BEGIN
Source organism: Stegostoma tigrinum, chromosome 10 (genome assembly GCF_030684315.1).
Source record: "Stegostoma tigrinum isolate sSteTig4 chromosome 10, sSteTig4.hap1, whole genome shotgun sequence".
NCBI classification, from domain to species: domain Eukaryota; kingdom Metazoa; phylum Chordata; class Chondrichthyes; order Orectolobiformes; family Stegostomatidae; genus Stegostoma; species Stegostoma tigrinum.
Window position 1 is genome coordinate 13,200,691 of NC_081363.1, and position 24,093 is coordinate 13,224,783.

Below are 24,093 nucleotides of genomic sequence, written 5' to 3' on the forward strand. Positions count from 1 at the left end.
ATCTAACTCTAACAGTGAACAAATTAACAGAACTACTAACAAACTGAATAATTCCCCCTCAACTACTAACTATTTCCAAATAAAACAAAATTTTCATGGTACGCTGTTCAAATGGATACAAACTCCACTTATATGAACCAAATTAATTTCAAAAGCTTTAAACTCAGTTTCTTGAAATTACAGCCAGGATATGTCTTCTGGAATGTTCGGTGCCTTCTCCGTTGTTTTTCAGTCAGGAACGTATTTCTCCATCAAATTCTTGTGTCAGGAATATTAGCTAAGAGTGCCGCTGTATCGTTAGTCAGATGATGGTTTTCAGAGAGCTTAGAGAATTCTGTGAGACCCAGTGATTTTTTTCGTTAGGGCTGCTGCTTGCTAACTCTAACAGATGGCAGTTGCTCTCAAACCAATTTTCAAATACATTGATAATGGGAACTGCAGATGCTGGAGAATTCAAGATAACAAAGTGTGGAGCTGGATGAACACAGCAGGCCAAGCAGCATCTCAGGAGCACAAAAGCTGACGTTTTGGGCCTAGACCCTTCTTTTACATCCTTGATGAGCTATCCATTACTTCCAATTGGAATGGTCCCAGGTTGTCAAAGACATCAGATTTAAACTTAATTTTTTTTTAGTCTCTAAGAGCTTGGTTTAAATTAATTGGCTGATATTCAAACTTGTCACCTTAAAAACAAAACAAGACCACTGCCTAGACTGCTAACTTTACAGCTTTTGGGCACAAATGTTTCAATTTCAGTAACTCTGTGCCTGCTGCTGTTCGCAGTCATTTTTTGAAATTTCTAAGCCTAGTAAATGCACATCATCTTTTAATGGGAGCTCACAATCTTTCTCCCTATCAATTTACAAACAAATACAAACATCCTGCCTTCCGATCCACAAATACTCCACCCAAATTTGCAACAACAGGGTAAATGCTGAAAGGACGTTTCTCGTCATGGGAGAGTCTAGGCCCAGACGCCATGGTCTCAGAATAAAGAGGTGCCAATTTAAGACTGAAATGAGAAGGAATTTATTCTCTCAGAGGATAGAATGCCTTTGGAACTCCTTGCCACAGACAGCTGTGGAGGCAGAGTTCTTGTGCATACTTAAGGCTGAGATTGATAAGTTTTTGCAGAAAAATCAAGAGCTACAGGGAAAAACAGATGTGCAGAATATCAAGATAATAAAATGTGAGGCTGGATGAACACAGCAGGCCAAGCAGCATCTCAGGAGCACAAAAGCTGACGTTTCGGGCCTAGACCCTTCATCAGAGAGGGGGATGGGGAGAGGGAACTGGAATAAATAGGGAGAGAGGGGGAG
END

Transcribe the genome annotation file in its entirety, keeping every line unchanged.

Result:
Source organism: Stegostoma tigrinum, chromosome 10 (genome assembly GCF_030684315.1).
Source record: "Stegostoma tigrinum isolate sSteTig4 chromosome 10, sSteTig4.hap1, whole genome shotgun sequence".
NCBI classification, from domain to species: domain Eukaryota; kingdom Metazoa; phylum Chordata; class Chondrichthyes; order Orectolobiformes; family Stegostomatidae; genus Stegostoma; species Stegostoma tigrinum.
Window position 1 is genome coordinate 13,200,691 of NC_081363.1, and position 24,093 is coordinate 13,224,783.

Below are 24,093 nucleotides of genomic sequence, written 5' to 3' on the forward strand. Positions count from 1 at the left end.
ATCTAACTCTAACAGTGAACAAATTAACAGAACTACTAACAAACTGAATAATTCCCCCTCAACTACTAACTATTTCCAAATAAAACAAAATTTTCATGGTACGCTGTTCAAATGGATACAAACTCCACTTATATGAACCAAATTAATTTCAAAAGCTTTAAACTCAGTTTCTTGAAATTACAGCCAGGATATGTCTTCTGGAATGTTCGGTGCCTTCTCCGTTGTTTTTCAGTCAGGAACGTATTTCTCCATCAAATTCTTGTGTCAGGAATATTAGCTAAGAGTGCCGCTGTATCGTTAGTCAGATGATGGTTTTCAGAGAGCTTAGAGAATTCTGTGAGACCCAGTGATTTTTTTCGTTAGGGCTGCTGCTTGCTAACTCTAACAGATGGCAGTTGCTCTCAAACCAATTTTCAAATACATTGATAATGGGAACTGCAGATGCTGGAGAATTCAAGATAACAAAGTGTGGAGCTGGATGAACACAGCAGGCCAAGCAGCATCTCAGGAGCACAAAAGCTGACGTTTTGGGCCTAGACCCTTCTTTTACATCCTTGATGAGCTATCCATTACTTCCAATTGGAATGGTCCCAGGTTGTCAAAGACATCAGATTTAAACTTAATTTTTTTTTAGTCTCTAAGAGCTTGGTTTAAATTAATTGGCTGATATTCAAACTTGTCACCTTAAAAACAAAACAAGACCACTGCCTAGACTGCTAACTTTACAGCTTTTGGGCACAAATGTTTCAATTTCAGTAACTCTGTGCCTGCTGCTGTTCGCAGTCATTTTTTGAAATTTCTAAGCCTAGTAAATGCACATCATCTTTTAATGGGAGCTCACAATCTTTCTCCCTATCAATTTACAAACAAATACAAACATCCTGCCTTCCGATCCACAAATACTCCACCCAAATTTGCAACAACAGGGTAAATGCTGAAAGGACGTTTCTCGTCATGGGAGAGTCTAGGCCCAGACGCCATGGTCTCAGAATAAAGAGGTGCCAATTTAAGACTGAAATGAGAAGGAATTTATTCTCTCAGAGGATAGAATGCCTTTGGAACTCCTTGCCACAGACAGCTGTGGAGGCAGAGTTCTTGTGCATACTTAAGGCTGAGATTGATAAGTTTTTGCAGAAAAATCAAGAGCTACAGGGAAAAACAGATGTGCAGAATATCAAGATAATAAAATGTGAGGCTGGATGAACACAGCAGGCCAAGCAGCATCTCAGGAGCACAAAAGCTGACGTTTCGGGCCTAGACCCTTCATCAGAGAGGGGGATGGGGAGAGGGAACTGGAATAAATAGGGAGAGAGGGGGAG